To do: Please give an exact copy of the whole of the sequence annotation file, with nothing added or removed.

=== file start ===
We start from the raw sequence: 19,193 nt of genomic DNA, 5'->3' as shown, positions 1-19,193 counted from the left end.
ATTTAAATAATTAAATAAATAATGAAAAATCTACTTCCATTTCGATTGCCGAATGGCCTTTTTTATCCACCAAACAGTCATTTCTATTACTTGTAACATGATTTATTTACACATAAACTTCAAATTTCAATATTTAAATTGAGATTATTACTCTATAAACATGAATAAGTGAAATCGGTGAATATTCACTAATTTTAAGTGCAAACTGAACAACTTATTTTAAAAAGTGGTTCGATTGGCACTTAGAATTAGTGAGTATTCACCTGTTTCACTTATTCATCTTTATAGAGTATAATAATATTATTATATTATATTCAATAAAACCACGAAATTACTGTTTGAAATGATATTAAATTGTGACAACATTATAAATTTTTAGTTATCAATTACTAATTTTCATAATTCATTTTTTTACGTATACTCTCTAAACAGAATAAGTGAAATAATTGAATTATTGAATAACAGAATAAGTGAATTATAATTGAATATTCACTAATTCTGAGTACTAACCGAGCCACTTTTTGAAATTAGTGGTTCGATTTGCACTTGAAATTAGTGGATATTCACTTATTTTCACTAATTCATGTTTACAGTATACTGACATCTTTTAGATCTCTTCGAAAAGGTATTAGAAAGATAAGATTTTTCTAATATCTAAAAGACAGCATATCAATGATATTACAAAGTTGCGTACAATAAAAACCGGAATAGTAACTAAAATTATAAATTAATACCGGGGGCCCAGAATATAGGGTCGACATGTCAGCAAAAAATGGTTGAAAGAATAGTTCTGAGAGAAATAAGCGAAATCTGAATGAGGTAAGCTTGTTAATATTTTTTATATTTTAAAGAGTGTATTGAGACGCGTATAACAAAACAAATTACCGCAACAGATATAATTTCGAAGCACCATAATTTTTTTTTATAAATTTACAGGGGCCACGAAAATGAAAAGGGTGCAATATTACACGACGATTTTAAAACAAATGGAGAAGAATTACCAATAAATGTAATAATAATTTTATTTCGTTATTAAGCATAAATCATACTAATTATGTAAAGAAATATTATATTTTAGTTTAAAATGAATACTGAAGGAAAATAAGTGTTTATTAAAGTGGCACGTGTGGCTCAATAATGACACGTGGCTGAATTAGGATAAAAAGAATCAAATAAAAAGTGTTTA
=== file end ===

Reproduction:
We start from the raw sequence: 19,193 nt of genomic DNA, 5'->3' as shown, positions 1-19,193 counted from the left end.
ATTTAAATAATTAAATAAATAATGAAAAATCTACTTCCATTTCGATTGCCGAATGGCCTTTTTTATCCACCAAACAGTCATTTCTATTACTTGTAACATGATTTATTTACACATAAACTTCAAATTTCAATATTTAAATTGAGATTATTACTCTATAAACATGAATAAGTGAAATCGGTGAATATTCACTAATTTTAAGTGCAAACTGAACAACTTATTTTAAAAAGTGGTTCGATTGGCACTTAGAATTAGTGAGTATTCACCTGTTTCACTTATTCATCTTTATAGAGTATAATAATATTATTATATTATATTCAATAAAACCACGAAATTACTGTTTGAAATGATATTAAATTGTGACAACATTATAAATTTTTAGTTATCAATTACTAATTTTCATAATTCATTTTTTTACGTATACTCTCTAAACAGAATAAGTGAAATAATTGAATTATTGAATAACAGAATAAGTGAATTATAATTGAATATTCACTAATTCTGAGTACTAACCGAGCCACTTTTTGAAATTAGTGGTTCGATTTGCACTTGAAATTAGTGGATATTCACTTATTTTCACTAATTCATGTTTACAGTATACTGACATCTTTTAGATCTCTTCGAAAAGGTATTAGAAAGATAAGATTTTTCTAATATCTAAAAGACAGCATATCAATGATATTACAAAGTTGCGTACAATAAAAACCGGAATAGTAACTAAAATTATAAATTAATACCGGGGGCCCAGAATATAGGGTCGACATGTCAGCAAAAAATGGTTGAAAGAATAGTTCTGAGAGAAATAAGCGAAATCTGAATGAGGTAAGCTTGTTAATATTTTTTATATTTTAAAGAGTGTATTGAGACGCGTATAACAAAACAAATTACCGCAACAGATATAATTTCGAAGCACCATAATTTTTTTTTATAAATTTACAGGGGCCACGAAAATGAAAAGGGTGCAATATTACACGACGATTTTAAAACAAATGGAGAAGAATTACCAATAAATGTAATAATAATTTTATTTCGTTATTAAGCATAAATCATACTAATTATGTAAAGAAATATTATATTTTAGTTTAAAATGAATACTGAAGGAAAATAAGTGTTTATTAAAGTGGCACGTGTGGCTCAATAATGACACGTGGCTGAATTAGGATAAAAAGAATCAAATAAAAAGTGTTTA